Health Insurance: The Roller Coaster Ride Continues
Guest Blog by Rob Cannon, Executive Vice President, Gorges and Company, Inc., Member of Maryland Nonprofits
Gorges and Company Insurance offers Directors & Officers (D&O) and Employment Practices Liability (EPL), in addition to Fiduciary Liability and Volunteer Accident Coverage. Gorges and Company will be represented in the exhibit room at our 2015 Annual Conference! Meet them Nov. 13th!
Here is a brief overview of what has happened. If you know this or don’t want to read it all, make sure you read the last part.
Maryland Health Care and Insurance Reform Act of 1993
- Guarantee small business access to health insurance
- Reduced premiums by about 30%
- Set consumer protection
- Eliminated medical underwriting & pre-existing condition exclusions
- Required insurance companies to offer similar plans
- Required premiums to be determined by age and geography
Does this sound anything like the goals of the Affordable Care Act (ACA)?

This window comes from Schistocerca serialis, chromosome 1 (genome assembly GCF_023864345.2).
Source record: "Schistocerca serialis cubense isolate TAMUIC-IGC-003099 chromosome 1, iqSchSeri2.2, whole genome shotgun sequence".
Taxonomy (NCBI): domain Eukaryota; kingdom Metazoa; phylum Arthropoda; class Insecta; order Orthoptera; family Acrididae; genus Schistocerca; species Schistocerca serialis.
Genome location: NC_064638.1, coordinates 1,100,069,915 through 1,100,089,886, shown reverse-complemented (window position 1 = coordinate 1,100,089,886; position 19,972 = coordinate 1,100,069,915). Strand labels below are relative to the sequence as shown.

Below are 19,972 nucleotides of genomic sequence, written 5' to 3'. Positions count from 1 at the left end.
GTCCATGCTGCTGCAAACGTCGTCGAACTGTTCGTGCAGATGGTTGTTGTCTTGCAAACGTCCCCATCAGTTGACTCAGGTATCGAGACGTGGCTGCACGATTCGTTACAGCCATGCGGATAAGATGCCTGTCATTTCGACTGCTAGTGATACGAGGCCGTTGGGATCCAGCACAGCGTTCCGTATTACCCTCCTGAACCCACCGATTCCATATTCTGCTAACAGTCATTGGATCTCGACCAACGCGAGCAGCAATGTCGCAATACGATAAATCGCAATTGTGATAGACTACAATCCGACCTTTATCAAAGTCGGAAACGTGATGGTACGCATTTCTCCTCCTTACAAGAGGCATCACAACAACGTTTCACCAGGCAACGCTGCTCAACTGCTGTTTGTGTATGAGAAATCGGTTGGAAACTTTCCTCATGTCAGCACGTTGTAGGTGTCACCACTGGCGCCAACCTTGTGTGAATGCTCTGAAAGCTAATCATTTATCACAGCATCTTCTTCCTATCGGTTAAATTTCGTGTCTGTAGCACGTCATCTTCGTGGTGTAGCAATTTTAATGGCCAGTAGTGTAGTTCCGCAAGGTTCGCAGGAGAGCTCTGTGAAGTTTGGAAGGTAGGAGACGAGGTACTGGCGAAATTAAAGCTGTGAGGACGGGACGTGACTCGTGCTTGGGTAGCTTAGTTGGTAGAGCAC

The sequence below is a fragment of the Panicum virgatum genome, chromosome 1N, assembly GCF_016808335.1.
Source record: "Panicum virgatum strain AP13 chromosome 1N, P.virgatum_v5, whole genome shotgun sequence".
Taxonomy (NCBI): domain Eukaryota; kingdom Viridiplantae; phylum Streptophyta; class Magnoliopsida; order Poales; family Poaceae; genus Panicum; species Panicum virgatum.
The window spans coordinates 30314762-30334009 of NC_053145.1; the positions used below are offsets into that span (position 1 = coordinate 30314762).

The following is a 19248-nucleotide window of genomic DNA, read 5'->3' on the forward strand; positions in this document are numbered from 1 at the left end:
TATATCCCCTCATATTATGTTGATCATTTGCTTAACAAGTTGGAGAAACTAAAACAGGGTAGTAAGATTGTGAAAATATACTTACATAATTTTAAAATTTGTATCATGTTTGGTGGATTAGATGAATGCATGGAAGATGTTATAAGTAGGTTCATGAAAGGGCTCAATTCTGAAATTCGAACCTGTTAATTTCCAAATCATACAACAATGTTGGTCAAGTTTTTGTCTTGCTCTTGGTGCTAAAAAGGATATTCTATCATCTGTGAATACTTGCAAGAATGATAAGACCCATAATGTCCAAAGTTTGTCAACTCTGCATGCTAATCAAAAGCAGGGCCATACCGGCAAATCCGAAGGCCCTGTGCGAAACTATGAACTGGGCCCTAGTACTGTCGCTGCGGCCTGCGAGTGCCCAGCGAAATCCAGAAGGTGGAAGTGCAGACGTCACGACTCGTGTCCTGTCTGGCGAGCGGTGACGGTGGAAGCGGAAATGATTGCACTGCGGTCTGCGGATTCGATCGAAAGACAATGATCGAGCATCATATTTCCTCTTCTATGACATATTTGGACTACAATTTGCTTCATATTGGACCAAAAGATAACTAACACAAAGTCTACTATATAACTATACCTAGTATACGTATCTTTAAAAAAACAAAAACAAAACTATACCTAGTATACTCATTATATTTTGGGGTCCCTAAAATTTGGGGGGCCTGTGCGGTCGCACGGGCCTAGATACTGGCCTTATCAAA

Why rates were going up before the ACA
- Health care benefits increased 72% since 2000
- Population is aging
- Rise in obesity and chronic illnesses
- Introduction of new treatments
- More diagnostic testing
- Defensive medicine
- Higher premium tax costs of regulatory medicine
What were the major changes with the ACA?
- Preventive services are free
- No annual maximum – unlimited
- Individuals are required to have insurance or pay a fine
- An exchange must be created
- Individual subsidies based on income
- Employers with 50+ employees must offer health insurance
- Expansion of Medicaid
Ok, so we dealt with this. Now what? Most group renewals in the last half of 2015 had increases of no more than 5%. Individual coverage for January 2015 had modest increases (maybe 15%). Look out for 2016! We have heard that individual increases are 10% – 55%! What about group plans? The rates are being promoted as lower. In many cases, that will be true. Pay attention or you may be shocked! Here is an actual case for a January 1, 2016 renewal.
HMO Plan $1,500 Deductible
|January 1, 2015||January 1, 2016|
|Hospital Inpatient Charge||$250 per admission||$500 per DAY|
|Out of Pocket Maximum||$4,000/$8,000||$6,500/$13,100|
Using a simple example of someone taken to the Emergency room and then being admitted to the hospital for 10 days would look something like this:
|Hospital Inpatient Charge||$250||$5,000|
Hopefully, it won’t impact too many people. But if it is you or an employee, it will leave a lasting impression.
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